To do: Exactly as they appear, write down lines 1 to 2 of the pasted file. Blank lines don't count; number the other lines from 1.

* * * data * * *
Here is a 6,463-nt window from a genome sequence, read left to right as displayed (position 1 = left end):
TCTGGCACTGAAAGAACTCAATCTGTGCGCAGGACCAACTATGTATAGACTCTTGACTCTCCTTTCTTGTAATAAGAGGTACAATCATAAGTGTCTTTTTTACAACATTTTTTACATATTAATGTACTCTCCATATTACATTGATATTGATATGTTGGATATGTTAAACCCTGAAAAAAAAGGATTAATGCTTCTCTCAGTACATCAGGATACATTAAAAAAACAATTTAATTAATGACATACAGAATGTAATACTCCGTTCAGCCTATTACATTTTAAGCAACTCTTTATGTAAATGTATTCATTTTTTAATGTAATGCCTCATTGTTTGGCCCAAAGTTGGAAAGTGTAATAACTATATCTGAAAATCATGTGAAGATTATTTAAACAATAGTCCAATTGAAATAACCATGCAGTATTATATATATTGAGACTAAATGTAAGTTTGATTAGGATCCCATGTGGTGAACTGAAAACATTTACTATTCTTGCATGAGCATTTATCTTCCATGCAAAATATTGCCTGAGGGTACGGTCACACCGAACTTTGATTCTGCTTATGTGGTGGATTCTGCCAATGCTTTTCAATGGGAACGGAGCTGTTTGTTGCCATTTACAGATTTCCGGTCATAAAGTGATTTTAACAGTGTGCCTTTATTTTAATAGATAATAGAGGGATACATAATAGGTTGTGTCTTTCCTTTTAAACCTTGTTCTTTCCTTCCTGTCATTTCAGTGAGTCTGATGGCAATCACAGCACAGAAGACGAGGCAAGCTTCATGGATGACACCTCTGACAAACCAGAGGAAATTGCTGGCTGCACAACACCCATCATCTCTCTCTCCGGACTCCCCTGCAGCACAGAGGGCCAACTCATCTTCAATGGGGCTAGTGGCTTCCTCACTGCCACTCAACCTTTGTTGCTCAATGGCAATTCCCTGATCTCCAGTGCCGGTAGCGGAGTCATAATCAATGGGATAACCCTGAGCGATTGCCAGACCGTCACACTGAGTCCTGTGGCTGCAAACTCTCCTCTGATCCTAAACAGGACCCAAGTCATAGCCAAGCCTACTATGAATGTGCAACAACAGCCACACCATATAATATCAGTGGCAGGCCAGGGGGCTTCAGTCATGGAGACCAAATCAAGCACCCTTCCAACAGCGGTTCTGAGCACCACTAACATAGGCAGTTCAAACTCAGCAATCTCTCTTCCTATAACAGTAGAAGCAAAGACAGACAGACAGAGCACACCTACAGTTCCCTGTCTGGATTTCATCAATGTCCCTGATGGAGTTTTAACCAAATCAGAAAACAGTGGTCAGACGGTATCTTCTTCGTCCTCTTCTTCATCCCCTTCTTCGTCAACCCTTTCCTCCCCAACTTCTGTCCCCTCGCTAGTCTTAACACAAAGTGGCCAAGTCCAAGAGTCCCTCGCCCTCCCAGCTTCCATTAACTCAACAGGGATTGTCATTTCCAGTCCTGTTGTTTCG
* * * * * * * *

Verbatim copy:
Here is a 6,463-nt window from a genome sequence, read left to right as displayed (position 1 = left end):
TCTGGCACTGAAAGAACTCAATCTGTGCGCAGGACCAACTATGTATAGACTCTTGACTCTCCTTTCTTGTAATAAGAGGTACAATCATAAGTGTCTTTTTTACAACATTTTTTACATATTAATGTACTCTCCATATTACATTGATATTGATATGTTGGATATGTTAAACCCTGAAAAAAAAGGATTAATGCTTCTCTCAGTACATCAGGATACATTAAAAAAACAATTTAATTAATGACATACAGAATGTAATACTCCGTTCAGCCTATTACATTTTAAGCAACTCTTTATGTAAATGTATTCATTTTTTAATGTAATGCCTCATTGTTTGGCCCAAAGTTGGAAAGTGTAATAACTATATCTGAAAATCATGTGAAGATTATTTAAACAATAGTCCAATTGAAATAACCATGCAGTATTATATATATTGAGACTAAATGTAAGTTTGATTAGGATCCCATGTGGTGAACTGAAAACATTTACTATTCTTGCATGAGCATTTATCTTCCATGCAAAATATTGCCTGAGGGTACGGTCACACCGAACTTTGATTCTGCTTATGTGGTGGATTCTGCCAATGCTTTTCAATGGGAACGGAGCTGTTTGTTGCCATTTACAGATTTCCGGTCATAAAGTGATTTTAACAGTGTGCCTTTATTTTAATAGATAATAGAGGGATACATAATAGGTTGTGTCTTTCCTTTTAAACCTTGTTCTTTCCTTCCTGTCATTTCAGTGAGTCTGATGGCAATCACAGCACAGAAGACGAGGCAAGCTTCATGGATGACACCTCTGACAAACCAGAGGAAATTGCTGGCTGCACAACACCCATCATCTCTCTCTCCGGACTCCCCTGCAGCACAGAGGGCCAACTCATCTTCAATGGGGCTAGTGGCTTCCTCACTGCCACTCAACCTTTGTTGCTCAATGGCAATTCCCTGATCTCCAGTGCCGGTAGCGGAGTCATAATCAATGGGATAACCCTGAGCGATTGCCAGACCGTCACACTGAGTCCTGTGGCTGCAAACTCTCCTCTGATCCTAAACAGGACCCAAGTCATAGCCAAGCCTACTATGAATGTGCAACAACAGCCACACCATATAATATCAGTGGCAGGCCAGGGGGCTTCAGTCATGGAGACCAAATCAAGCACCCTTCCAACAGCGGTTCTGAGCACCACTAACATAGGCAGTTCAAACTCAGCAATCTCTCTTCCTATAACAGTAGAAGCAAAGACAGACAGACAGAGCACACCTACAGTTCCCTGTCTGGATTTCATCAATGTCCCTGATGGAGTTTTAACCAAATCAGAAAACAGTGGTCAGACGGTATCTTCTTCGTCCTCTTCTTCATCCCCTTCTTCGTCAACCCTTTCCTCCCCAACTTCTGTCCCCTCGCTAGTCTTAACACAAAGTGGCCAAGTCCAAGAGTCCCTCGCCCTCCCAGCTTCCATTAACTCAACAGGGATTGTCATTTCCAGTCCTGTTGTTTCG